Guinea-Bissau votes in presidential run-off

Bissau – Voters go to the polls on Sunday in Guinea-Bissau where two former heads of state are in a run-off to lead the coup-ridden West African nation which has become a haven for drug runners.

The two ex leaders, Malam Bacai Sanha and Kumba Yala, are in the second stage of the ballot after winning the biggest share of the vote in a first round on June 28.

The election was triggered when president Joao Bernardo Vieira was assassinated by soldiers on March 2, in apparent revenge for the murder of army chief General Batista Tagme Na Waie in a bomb attack.

In June, the army killed two senior political figures in what they claimed was an operation to foil a coup plot.

A new leader will hope to bring a degree of stability to the former Portuguese colony of 1,3 million people, which has been wracked by repeated coups since independence in 1974.

It has also been overwhelmed by the international drugs trade, becoming a key transit point in cocaine smuggling between South America and Europe.

But another priority for the new president will simply be clinging to power.

None of the three presidents elected in the past 15 years has managed to complete his full, five-year term.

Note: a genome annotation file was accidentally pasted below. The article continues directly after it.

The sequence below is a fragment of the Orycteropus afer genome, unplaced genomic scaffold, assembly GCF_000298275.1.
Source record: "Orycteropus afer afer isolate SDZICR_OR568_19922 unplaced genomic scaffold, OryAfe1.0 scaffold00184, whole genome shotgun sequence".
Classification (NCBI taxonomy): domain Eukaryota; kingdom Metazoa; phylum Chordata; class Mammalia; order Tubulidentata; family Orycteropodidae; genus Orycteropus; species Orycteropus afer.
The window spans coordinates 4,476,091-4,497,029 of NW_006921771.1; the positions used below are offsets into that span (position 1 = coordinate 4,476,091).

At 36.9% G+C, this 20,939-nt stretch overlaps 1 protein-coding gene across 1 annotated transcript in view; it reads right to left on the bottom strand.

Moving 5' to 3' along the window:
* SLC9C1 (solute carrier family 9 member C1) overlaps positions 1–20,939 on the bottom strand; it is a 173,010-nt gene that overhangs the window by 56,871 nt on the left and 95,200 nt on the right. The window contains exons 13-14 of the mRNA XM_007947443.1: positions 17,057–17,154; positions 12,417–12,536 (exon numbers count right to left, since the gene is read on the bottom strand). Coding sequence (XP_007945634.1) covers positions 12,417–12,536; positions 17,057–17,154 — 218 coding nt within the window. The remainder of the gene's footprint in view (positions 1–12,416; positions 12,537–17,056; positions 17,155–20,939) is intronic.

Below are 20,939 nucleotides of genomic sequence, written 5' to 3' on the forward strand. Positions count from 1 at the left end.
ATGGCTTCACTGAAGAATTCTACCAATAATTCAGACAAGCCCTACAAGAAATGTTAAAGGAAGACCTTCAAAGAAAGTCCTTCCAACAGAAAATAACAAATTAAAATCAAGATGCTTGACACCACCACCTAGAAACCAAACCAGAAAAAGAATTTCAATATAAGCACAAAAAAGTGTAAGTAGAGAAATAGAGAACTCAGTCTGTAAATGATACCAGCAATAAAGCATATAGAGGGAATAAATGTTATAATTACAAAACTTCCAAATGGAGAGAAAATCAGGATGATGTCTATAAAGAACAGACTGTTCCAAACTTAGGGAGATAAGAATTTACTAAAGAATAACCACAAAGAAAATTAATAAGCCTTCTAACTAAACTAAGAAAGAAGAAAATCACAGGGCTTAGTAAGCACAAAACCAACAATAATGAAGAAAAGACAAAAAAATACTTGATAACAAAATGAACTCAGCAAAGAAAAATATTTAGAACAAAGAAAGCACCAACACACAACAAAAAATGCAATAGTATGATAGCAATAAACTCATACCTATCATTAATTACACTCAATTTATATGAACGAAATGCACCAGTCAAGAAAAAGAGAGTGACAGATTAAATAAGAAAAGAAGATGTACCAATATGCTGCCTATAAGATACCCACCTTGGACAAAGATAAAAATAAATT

The murder of Vieira, who ruled Guinea-Bissau for much of the past 25 years, came about a decade after the military ousted him during a previous stint as president.

And Yala, 56, who is in the running on Sunday as head of the Social Renewal Party, was forced out by the army in 2003.

His time in office, from 2000 until his overthrow, was marked by fiscal mismanagement and sweeping arrests of opposition figures.

Sanha, 62, the candidate for the ruling African Party for the Independence of Guinea and Cape Verde (PAIGC), served as interim president from June 1999 to May 2000.

Yala and Sanha have already faced each other in a second-round runoff for the Guinea-Bissau’s presidency in 2000, when Yala emerged victorious.

The election’s second round has become heated, with Yala accusing his opponent’s ruling party of being responsible for the country’s problems, including Vieira’s murder.

The army has warned the candidates to stop their “verbal assaults”, adding it would not “tolerate any acts that put at risk” the country’s peace and stability.

A police and military force almost 5 000-strong will be deployed during the vote to guard against possible trouble during the traditionally tense post-election period, according to the country’s National Electoral Commission (CNE).

Both rounds of the election were financed entirely by the international community at a cost of €5,1-million.

The CNE says about 150 international observers will be on the ground on Sunday for the vote, which was brought forward from August 2 to July 26.

The original date clashed with the harvesting season in Guinea-Bissau, which has a mainly rural economy.

The turnout in the first round dropped to 60 percent, the lowest ever registered in the country.


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